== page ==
Updated: Apr 1, 2020
Note: this article was originally published as part of our "Youths of the Year" roundup. Click here to read the article in full.
16-year-old Greta Thunberg has become one of the most prominent young people in the world through her environmental activism. Since deciding to forego attending school in favour of standing outside the Swedish Riksdag, the country’s Parliament, in mid-2018, to pressure the government into honouring its commitments under the Paris Climate Change Accords, Thunberg has since inspired a massive #FridaysforFuture movement that spread like wildfire this year. It went from just herself standing alone outside the Riksdag to millions of students participating in thousands of strikes across hundreds of countries on several Fridays throughout the year. In September’s strikes, four million attended, the largest climate strike ever. Strikes in March and November also attracted well over a million.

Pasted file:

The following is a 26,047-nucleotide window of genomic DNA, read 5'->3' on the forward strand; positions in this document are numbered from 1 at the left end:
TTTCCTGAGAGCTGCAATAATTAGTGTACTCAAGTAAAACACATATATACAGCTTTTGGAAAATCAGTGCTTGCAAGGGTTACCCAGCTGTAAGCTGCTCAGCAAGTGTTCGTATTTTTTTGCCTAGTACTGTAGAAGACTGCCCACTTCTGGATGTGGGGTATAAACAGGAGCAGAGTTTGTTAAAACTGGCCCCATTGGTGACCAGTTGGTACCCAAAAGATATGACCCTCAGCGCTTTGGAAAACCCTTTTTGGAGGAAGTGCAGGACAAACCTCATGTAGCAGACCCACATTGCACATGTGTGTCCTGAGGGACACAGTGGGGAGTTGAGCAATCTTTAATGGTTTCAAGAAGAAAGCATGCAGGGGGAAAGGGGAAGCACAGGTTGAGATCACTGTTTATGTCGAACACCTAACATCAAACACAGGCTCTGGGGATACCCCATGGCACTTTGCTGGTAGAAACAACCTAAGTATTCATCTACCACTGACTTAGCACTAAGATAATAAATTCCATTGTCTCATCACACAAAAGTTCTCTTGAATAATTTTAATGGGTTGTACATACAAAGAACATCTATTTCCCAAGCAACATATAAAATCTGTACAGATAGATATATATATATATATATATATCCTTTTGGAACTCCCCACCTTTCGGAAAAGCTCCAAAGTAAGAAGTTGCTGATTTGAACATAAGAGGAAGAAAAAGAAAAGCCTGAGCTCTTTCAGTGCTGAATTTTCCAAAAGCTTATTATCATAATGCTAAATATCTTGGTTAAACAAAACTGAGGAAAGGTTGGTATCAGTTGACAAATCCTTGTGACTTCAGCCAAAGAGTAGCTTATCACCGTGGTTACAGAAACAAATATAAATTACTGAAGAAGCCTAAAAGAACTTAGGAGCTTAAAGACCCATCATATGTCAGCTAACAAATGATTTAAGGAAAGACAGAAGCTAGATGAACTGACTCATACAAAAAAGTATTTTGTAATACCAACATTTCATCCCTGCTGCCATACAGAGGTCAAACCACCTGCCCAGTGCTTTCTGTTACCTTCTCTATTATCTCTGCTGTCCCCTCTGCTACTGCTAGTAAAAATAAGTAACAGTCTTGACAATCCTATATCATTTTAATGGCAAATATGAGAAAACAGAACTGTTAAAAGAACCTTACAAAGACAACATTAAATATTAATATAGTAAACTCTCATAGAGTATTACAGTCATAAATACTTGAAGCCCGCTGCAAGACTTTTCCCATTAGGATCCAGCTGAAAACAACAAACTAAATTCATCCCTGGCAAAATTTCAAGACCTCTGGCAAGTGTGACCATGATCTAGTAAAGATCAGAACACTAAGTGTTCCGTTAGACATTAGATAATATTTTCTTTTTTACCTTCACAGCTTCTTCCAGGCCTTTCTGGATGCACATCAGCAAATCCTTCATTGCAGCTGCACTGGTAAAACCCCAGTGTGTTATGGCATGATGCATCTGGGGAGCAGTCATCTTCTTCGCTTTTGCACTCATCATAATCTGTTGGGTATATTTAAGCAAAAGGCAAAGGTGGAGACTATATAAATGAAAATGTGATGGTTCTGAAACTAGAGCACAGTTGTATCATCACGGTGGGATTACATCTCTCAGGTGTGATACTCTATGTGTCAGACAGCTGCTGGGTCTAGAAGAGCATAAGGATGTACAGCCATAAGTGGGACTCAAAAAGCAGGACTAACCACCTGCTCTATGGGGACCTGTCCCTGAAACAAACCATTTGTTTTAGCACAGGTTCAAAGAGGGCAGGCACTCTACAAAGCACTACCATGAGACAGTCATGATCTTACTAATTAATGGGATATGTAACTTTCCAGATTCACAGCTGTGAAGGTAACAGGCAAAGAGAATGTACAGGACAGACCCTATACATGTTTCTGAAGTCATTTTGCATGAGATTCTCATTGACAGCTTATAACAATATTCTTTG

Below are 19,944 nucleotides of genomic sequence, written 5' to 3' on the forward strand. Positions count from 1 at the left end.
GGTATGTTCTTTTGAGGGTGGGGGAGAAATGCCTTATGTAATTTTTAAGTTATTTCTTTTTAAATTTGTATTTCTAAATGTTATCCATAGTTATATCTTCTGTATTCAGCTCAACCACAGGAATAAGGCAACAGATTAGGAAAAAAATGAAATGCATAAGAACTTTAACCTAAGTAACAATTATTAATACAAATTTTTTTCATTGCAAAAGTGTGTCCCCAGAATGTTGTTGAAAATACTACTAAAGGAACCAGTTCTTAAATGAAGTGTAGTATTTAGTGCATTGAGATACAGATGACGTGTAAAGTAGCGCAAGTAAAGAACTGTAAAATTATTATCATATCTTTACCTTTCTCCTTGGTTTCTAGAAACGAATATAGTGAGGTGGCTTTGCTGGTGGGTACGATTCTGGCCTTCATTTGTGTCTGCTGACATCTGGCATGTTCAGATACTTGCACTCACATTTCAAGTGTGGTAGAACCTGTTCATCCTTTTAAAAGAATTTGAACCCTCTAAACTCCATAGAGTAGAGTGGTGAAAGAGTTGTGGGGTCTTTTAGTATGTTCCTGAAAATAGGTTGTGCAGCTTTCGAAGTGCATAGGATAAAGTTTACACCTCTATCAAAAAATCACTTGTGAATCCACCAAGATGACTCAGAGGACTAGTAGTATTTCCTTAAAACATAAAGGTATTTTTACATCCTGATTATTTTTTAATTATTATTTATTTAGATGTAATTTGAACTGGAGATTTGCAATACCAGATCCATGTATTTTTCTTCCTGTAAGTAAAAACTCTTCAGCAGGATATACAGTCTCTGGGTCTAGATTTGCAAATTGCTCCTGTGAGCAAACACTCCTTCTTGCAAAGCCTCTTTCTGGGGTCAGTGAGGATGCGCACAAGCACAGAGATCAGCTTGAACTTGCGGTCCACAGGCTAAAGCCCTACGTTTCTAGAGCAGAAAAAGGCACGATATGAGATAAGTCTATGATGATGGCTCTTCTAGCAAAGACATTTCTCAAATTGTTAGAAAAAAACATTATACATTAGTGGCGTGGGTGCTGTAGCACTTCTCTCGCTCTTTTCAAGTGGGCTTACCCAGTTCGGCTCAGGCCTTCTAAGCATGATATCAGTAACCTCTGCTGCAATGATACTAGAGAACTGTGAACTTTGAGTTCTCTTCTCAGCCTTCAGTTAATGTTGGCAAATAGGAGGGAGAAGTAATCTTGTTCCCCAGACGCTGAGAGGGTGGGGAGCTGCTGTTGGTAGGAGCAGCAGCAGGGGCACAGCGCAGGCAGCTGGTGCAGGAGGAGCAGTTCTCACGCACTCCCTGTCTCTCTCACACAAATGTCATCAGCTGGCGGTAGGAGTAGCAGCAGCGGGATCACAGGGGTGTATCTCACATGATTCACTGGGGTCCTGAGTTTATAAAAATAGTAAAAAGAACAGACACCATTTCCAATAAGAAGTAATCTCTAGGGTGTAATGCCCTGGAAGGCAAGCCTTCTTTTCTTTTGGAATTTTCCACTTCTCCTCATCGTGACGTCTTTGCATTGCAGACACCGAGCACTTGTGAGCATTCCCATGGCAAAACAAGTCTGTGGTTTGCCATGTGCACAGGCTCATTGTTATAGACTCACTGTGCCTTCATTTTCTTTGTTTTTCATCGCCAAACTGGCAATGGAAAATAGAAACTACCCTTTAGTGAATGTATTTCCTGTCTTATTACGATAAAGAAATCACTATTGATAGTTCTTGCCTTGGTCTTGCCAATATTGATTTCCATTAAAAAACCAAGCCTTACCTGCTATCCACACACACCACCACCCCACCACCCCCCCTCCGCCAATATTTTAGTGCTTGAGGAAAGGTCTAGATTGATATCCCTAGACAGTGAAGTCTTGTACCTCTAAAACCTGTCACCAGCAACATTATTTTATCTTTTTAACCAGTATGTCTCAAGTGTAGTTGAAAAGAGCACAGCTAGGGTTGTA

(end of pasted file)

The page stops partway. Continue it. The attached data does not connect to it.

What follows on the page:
Thunberg has been suddenly thrust into the spotlight, accumulating millions of followers on her various social media platforms, and has also had to deal with conspiracy theories spread by right-wing trolls and even more serious journalists like Tiana Lowe of the Washington Examiner and the Daily Wire’s Matt Walsh, who claim, with no factual evidence, that Thunberg is suffering from “child abuse", in attempts to discredit her and the youth environmentalist movement. It is something we have come to expect from the mainstream media in regards to their portrayal of prominent youth figures.
On a more uplifting note, Greta’s speech at the UN Climate Summit was fiery, moving, and eloquent, in which she declared world leaders have “stolen my dreams and my childhood with your empty words”, adding that she “shouldn't be up here... I should be back at school on the other side of the ocean… yet you all come to us young people for hope. How dare you!”. Those words spread across the globe, filling newspapers, and will linger in the minds of the public for years to come.